Pulp Detective teen magazine created by Warwickshire bricklayer
A Warwickshire builder has created a new magazine for teenagers and is set to launch it in a chain of high street stores and newsagents.
Richard Kavanagh, from Stoneleigh, received an order for 9,000 copies of the first issue of Pulp Detective after signing up with a national distributor.
The 31-year-old did not know how to use a computer two years ago, but swiftly learned new skills for the project.
The magazine will be available from 27 September.
Mr Kavanagh, a bricklayer who works for a family-run business in Coventry, said it was his passion for pulp-style stories and illustrated books that spurred him on to work on the publication in his spare time.'Filling a gap'
He said: "I always thought it would be great to combine the two, and try and create this into a magazine format rather than just a one-off book.
"Pulp Detective is aimed to help fill the gap in comics and magazines currently on the market.
"Youngsters are offered either Beano and Dandy, Marvel etc. or Nuts and FHM with little else in-between."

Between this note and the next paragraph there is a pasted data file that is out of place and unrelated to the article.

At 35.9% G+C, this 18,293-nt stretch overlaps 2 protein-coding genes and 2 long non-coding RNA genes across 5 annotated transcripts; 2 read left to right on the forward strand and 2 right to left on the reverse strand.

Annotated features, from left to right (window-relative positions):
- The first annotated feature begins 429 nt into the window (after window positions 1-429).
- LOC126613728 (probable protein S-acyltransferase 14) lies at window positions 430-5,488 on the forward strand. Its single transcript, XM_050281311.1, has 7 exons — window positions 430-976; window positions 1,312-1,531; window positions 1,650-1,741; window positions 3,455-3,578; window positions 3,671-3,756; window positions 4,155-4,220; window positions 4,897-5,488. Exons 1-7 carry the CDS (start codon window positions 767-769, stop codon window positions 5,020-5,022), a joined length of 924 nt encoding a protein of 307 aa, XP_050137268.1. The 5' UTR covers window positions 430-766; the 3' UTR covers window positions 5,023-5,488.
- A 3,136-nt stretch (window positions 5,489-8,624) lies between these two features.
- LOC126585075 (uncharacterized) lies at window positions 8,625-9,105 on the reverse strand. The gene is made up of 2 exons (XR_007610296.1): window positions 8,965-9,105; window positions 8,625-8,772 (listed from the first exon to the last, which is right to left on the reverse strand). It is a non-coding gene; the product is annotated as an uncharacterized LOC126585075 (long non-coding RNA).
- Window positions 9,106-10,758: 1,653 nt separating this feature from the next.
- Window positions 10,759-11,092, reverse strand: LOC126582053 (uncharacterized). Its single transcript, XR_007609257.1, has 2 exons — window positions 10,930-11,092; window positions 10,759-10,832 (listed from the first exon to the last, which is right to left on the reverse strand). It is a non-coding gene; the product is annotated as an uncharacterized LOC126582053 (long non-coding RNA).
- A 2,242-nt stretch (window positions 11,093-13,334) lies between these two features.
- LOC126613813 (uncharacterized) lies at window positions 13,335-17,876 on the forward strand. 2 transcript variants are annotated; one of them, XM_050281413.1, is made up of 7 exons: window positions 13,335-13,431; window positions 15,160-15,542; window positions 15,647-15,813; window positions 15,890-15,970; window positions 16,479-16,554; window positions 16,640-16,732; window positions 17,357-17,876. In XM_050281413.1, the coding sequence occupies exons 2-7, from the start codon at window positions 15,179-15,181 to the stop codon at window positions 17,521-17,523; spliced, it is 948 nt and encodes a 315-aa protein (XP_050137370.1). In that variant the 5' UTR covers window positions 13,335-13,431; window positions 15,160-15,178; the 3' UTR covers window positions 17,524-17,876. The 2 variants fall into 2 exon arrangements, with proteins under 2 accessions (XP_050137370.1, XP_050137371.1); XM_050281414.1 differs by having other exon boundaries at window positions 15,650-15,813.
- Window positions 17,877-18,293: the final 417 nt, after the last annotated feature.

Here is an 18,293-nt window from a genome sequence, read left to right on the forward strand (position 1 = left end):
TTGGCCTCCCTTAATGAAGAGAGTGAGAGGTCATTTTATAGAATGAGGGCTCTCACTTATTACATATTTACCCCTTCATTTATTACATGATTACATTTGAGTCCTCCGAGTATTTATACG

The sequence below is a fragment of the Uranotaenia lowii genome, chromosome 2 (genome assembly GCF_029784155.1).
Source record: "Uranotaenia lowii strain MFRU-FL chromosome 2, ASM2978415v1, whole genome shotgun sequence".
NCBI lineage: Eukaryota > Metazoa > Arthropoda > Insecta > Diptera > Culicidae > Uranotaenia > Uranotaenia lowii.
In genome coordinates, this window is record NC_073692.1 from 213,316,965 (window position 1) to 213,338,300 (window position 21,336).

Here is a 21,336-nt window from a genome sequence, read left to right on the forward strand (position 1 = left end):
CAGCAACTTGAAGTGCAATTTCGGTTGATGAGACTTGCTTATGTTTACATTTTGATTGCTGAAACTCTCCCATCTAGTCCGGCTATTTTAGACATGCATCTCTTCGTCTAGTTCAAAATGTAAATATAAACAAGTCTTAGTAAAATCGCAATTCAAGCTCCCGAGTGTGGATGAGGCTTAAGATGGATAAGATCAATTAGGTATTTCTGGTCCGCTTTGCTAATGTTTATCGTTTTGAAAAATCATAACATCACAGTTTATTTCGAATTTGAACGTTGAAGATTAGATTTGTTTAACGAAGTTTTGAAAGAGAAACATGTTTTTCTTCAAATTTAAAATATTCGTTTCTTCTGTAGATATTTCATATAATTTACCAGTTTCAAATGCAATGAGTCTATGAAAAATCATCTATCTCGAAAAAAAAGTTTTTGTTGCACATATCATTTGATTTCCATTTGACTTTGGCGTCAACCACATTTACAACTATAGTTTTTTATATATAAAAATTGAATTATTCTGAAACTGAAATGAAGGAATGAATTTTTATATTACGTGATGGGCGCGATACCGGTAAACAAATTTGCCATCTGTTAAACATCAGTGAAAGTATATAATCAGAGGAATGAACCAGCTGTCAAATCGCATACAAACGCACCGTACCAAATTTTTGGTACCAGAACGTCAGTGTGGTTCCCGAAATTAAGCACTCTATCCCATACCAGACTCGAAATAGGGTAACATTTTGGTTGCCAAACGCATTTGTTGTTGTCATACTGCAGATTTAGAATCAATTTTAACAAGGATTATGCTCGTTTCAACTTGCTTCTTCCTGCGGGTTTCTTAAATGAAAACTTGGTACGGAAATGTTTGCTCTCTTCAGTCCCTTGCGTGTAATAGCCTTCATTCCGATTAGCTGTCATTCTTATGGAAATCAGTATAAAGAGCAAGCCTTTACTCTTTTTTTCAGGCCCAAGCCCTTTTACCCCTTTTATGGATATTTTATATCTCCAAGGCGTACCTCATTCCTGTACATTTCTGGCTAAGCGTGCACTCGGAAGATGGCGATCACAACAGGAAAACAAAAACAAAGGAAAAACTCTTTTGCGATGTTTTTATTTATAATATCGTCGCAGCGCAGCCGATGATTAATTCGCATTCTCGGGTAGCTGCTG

Mr Kavanagh admits he knew little about publishing two years ago, and was barely computer literate.
"I hadn't even sent an email," he continued. "I'd used them for gaming but nothing serious."
Together with his wife, the 31-year-old travelled to a number of universities to attract writers and illustrators for the magazine.
He has since got three students on board as writers and will regularly use three young artists too.'Book-phobic boys'
While the stories are set in prohibition America and centre on organised crime, Mr Kavanagh claims other comics are "a lot more violent" and he is trying to get interest from schools.
He added: "I think the format and content of the magazine really appeals to book-phobic boys.
"It's made up of three illustrated short detective novels. They're ongoing stories from issue to issue."
But his main focus at the minute is next week's nationwide launch in over 2,000 shops after striking a deal with distributors Seymour.
"They've taken it and got a contract with WHSmith and newsagents.
"It's quite incredible from sitting in my lounge and creating it on the computer and then having it shipped to Northern Ireland."
The distributors have already pushed Mr Kavanagh to get the magazine stocked in America but for now he wants to see how initial copies sell domestically.
About half of the stock need to be sold to break even, according to the builder who only told some of his work colleagues about the project last month.
The aim is to release three issues before Christmas and then publish the magazine bi-monthly in the new year.